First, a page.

Small amounts of clean paper and cardboard may be used as kindling at a campfire site or a fireplace at a hut. Other waste, such as packages that contain aluminium foil or plastic, may not be burned in a fireplace, as they may form non-biodegradable waste and toxic gases.

There is a waste bin point by Lake Sompiojärvi. Read more about Hiking without littering. 


Fishing is permitted only on the Lake Sompiojärvi:

Before you go fishing, you need to check for any fishing restrictions at (in Finnish).

Berry and Mushroom Picking

Only allowed for people whose domicile is in the municipality of Sodankylä and those who also live there permanently.


Biking is allowed along the marked trails and along the Sompiojärvi forest road. 


Allowed along the Sompiojärvi forest road only. 

Other Rules and Instructions

The local inhabitants and the reindeer herders of the Lapin paliskunta reindeer herding cooperative have certain special rights in the Sompio Strict Nature Reserve.
Work in accordance with the Act on Reindeer Husbandry is permitted in the Nature Reserve. Read about hiking in a reindeer herding area.

As a rule, a permit issued by Metsähallitus is required for activities other than those included in everyman's rights, which may include research and organised events. Further information on required permits: research and access permits ( and permits and notifications related to events (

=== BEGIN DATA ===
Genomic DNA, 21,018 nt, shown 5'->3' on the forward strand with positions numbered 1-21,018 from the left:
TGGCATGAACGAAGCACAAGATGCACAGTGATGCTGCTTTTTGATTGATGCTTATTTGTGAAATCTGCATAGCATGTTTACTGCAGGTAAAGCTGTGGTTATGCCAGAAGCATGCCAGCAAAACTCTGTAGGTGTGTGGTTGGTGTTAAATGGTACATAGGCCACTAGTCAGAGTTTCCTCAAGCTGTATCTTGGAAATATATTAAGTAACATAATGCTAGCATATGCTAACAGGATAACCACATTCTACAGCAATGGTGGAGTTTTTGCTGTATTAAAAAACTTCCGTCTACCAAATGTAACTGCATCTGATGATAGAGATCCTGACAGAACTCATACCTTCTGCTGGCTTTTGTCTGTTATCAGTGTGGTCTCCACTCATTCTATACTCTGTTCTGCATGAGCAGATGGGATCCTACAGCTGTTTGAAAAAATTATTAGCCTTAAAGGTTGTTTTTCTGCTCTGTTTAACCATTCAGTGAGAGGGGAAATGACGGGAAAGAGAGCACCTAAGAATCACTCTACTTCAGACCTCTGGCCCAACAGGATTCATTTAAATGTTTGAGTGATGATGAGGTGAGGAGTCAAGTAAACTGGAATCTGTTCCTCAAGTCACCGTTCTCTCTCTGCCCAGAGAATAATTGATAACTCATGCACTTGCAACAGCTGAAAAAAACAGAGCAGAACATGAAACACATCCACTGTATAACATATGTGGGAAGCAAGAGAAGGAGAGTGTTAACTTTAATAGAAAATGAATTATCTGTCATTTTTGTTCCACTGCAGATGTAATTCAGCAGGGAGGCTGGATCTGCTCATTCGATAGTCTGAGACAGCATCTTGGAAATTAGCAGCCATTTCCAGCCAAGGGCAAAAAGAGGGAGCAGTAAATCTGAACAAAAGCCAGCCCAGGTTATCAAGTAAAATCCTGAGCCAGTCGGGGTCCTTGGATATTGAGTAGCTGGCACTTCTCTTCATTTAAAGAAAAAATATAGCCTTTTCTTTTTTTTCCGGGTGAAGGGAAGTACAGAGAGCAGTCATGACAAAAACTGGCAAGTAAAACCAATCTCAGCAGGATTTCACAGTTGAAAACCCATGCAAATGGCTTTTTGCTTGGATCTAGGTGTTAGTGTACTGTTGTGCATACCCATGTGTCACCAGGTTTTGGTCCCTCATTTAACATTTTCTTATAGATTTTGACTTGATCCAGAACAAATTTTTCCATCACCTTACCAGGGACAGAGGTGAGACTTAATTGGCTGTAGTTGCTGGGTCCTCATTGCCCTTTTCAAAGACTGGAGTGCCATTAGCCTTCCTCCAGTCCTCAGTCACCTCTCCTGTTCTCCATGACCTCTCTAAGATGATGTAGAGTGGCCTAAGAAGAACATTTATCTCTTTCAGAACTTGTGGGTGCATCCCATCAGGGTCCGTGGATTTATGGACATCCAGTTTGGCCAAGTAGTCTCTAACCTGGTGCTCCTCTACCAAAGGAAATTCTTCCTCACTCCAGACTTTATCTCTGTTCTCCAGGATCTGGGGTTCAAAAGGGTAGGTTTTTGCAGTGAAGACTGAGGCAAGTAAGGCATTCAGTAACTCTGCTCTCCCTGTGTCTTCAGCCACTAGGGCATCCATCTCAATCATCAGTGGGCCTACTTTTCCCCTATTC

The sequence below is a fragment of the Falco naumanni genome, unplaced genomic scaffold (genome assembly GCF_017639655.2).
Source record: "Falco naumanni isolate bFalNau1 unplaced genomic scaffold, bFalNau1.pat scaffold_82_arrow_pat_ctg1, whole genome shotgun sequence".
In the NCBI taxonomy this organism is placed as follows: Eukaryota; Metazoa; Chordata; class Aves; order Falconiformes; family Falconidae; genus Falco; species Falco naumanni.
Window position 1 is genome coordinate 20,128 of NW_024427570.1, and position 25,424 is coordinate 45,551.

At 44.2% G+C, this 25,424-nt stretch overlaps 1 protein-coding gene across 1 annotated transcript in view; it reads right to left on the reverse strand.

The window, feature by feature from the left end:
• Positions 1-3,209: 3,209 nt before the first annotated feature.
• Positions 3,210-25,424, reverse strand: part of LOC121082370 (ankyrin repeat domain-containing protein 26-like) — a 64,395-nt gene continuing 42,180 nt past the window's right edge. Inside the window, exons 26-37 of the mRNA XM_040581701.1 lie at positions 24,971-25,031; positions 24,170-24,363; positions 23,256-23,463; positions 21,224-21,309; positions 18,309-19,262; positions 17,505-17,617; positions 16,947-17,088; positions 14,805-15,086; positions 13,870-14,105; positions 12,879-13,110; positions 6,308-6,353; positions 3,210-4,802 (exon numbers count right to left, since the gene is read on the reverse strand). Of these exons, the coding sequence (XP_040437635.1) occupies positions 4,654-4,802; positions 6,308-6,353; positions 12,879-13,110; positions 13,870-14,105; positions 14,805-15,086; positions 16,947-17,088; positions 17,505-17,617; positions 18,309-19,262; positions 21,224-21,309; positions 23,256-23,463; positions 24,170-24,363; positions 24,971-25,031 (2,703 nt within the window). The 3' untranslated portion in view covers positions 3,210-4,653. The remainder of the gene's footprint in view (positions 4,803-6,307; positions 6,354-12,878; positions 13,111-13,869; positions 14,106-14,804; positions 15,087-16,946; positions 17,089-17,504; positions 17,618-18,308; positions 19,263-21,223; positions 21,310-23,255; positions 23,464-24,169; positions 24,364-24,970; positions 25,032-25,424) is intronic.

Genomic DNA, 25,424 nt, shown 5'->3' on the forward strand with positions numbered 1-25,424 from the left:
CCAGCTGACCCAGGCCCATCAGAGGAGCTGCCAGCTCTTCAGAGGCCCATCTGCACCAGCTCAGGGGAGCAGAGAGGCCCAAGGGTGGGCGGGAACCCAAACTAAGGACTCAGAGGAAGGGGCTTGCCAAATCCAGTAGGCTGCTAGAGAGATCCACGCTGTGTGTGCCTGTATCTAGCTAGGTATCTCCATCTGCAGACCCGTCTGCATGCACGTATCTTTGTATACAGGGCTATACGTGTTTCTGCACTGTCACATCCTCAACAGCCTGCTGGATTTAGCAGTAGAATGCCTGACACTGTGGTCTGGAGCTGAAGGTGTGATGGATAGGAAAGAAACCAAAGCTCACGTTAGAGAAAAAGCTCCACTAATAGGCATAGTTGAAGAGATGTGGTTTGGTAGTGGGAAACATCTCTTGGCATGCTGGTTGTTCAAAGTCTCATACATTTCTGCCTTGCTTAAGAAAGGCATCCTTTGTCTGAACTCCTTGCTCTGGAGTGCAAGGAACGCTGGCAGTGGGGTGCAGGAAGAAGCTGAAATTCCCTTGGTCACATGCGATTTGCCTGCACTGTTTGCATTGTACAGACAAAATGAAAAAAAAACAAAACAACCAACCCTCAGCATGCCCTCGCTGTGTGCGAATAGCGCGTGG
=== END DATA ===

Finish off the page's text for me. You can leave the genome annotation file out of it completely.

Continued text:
Forbidden Activities

  • Dog sledding
  • Letting pets run free
  • Driving a motor vehicle
  • Littering or damaging any structures 
  • All activities causing any change to nature: It is forbidden 
    • Build buildings, structures or roads
    • Taking extraction of earth material  or minerals or damaging soil or rock
    • Taking or damaging mushrooms, trees, bushes, other plants or their parts
    • Killing, catching or disturbing wild vertebrates, or damaging their nests nor catching or collecting invertebrates.
    • Other activities that may have an adverse effect on the local natural conditions, the landscape, or the preservation of animal or plant species.


Get to know the destination before your visit. Staying on the trail and keeping an eye on weather forecasts ( make for a successful trip.

  • Take the different seasons into account when considering equipment and food.
  • Hiking in winter is demanding. In midwinter the weather and light conditions are difficult, as it may be –40 C and there are only a few hours of daylight during the polar night. Windy conditions significantly increase the bitterness of the cold weather.